Scottish Independence

Topics: Scotland, United Kingdom, Scottish Parliament Pages: 7 (2480 words) Published: April 22, 2013

Introduction -------------------------------------------------------------------------- 3 Chapter I
General information ---------------------------------------------------------------- 4 Chapter II
Arguments for and against the Scottish independence
Arguments for the independence ----------------------------------------------- 6 Arguments against the independence ----------------------------------------- 7 Conclusion --------------------------------------------------------------------------- 10 Bibliography ------------------------------------------------------------------------- 11

The subject I have analyzed in this research paper is the possible independence of Scotland. I chose this topic because the Scottish independence is a problem of great importance not only for the UK and Scotland, but also for the whole Europe. While doing my research I found very strong and opposing opinions about this recent topic. Scottish independence is a relevant and important matter that has been debated for many years but is now at the pinnacle of debate. Both public and politicians and opposing opinions about independence and throughout this work I will evaluate the most current and most emotive arguments for and against independence. First, I will speak about the historical background of this issue and about the parties “fighting” for independence. Next, I will represent for and against arguments, which will help to understand this complicated issue.

Chapter I
General information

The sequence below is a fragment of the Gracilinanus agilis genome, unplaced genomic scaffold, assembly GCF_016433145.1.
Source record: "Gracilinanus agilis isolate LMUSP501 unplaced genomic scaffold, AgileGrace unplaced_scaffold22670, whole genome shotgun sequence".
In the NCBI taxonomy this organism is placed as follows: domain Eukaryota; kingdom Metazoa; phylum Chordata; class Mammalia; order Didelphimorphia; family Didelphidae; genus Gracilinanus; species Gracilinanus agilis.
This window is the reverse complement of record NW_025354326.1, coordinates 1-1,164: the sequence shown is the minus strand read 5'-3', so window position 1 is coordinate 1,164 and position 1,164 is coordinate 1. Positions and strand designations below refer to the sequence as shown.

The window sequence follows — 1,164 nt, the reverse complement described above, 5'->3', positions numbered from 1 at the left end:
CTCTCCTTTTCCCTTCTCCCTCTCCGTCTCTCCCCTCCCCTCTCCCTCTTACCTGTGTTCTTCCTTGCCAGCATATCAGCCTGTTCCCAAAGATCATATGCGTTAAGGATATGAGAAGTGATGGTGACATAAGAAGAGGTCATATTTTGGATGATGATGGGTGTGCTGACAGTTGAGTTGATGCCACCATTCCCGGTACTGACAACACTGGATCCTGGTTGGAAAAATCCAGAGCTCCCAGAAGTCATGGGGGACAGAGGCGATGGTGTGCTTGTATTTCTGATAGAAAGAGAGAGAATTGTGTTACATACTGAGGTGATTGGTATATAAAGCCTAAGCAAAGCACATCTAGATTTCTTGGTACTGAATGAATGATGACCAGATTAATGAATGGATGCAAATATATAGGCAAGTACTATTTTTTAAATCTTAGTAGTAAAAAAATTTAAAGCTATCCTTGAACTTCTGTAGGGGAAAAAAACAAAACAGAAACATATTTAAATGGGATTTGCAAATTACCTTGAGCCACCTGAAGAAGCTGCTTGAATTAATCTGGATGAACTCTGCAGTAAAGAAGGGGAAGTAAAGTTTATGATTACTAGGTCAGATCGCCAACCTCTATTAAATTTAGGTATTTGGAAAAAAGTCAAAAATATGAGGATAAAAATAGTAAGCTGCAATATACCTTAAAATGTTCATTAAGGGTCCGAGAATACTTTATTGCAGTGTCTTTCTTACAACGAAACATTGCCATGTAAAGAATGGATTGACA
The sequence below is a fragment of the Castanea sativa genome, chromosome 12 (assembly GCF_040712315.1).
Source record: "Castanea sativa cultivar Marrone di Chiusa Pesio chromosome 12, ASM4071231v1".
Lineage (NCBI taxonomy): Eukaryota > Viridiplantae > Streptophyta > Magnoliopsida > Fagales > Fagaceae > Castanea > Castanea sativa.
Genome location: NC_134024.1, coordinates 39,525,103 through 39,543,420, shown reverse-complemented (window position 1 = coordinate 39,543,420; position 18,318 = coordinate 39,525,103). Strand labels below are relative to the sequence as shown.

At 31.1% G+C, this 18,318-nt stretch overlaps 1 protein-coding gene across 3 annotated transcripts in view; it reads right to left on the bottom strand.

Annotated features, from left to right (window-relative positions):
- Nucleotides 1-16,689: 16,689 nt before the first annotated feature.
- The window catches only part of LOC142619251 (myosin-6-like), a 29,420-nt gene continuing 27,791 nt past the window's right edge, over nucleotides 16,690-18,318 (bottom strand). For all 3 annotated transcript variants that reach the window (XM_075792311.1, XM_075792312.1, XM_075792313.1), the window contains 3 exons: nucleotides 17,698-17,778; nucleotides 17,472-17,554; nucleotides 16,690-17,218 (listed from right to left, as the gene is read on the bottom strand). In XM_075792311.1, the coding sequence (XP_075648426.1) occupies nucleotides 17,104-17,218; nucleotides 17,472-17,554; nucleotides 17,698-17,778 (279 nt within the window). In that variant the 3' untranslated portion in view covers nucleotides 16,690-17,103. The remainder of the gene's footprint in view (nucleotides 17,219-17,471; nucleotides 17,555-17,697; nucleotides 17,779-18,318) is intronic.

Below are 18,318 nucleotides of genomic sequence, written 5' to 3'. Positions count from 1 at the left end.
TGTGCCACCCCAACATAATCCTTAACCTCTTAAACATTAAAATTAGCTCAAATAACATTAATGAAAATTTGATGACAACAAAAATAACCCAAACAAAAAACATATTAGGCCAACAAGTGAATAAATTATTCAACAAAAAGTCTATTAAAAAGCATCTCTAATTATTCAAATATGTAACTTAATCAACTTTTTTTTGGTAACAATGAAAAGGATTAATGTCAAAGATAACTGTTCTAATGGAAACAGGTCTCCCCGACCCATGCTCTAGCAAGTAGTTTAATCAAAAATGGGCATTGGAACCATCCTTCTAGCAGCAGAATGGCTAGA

Scotland was an independent country from 843, with the unification of the Scots and Picts. In medieval times, Scotland fought for freedom from England, which Mel Gibson dramatically depicted in his Academy Award-winning movie "Braveheart." Not long after Wallace died in the early 1300s, Robert the Bruce led Scotland to independence, and it remained an autonomous nation until the Act of Union joined Scotland and England in 1707. Since then Scotland has been one of four countries in the United Kingdom. However, the United Kingdom returned some autonomy to Scotland, Wales and Northern Ireland, and gave them the right to form their own parliaments, in the late 1990s. Thus, in 1999, Scotland received devolved powers for a new parliament in Holyrood. And now, more than 700 years after William Wallace died fighting for Scottish independence, and more than 300 years after Scotland and England came together in a United Kingdom, a new agreement could lead to an independent Scotland. Since the Scottish National Party (SNP) came to power five years ago (in 2007) there has been a wave of nationalistic fever sweeping the country and independence is on their agenda. Increasingly people see autonomy as a panacea for all the difficulties Scotland faces. Thus, in 2014 Scotland will decide to maintain the UK or to dissolve it, and this decision will shape not only the future of Scotland, but also of the whole UK. The question of various debates is can Scotland take the next step and become a fully functioning independent state again, and will this be good for Scotland and the rest of UK, or at least for one of them. As I have already mentioned, the Scottish independence is supported most prominently by the Scottish National Party, which is currently the largest political party in Scotland. But other parties also have pro-independence policies. These are the Scottish Green Party, the Scottish Socialist Party and Solidarity. Seventy-two of the seats in the Scottish Parliament are now held by parties/members who have expressed pro-independence sentiments, over 55% of the total. These are the 69 Scottish National Party members, the two Green members and Margo MacDonald, an independent politician. It is also important to know, that SNP forms a minority government in the Scottish Parliament. On the matter of Scottish independence British Prime Minister David Cameron and his Scottish counterpart, First Minister Alex Salmond, signed a deal...
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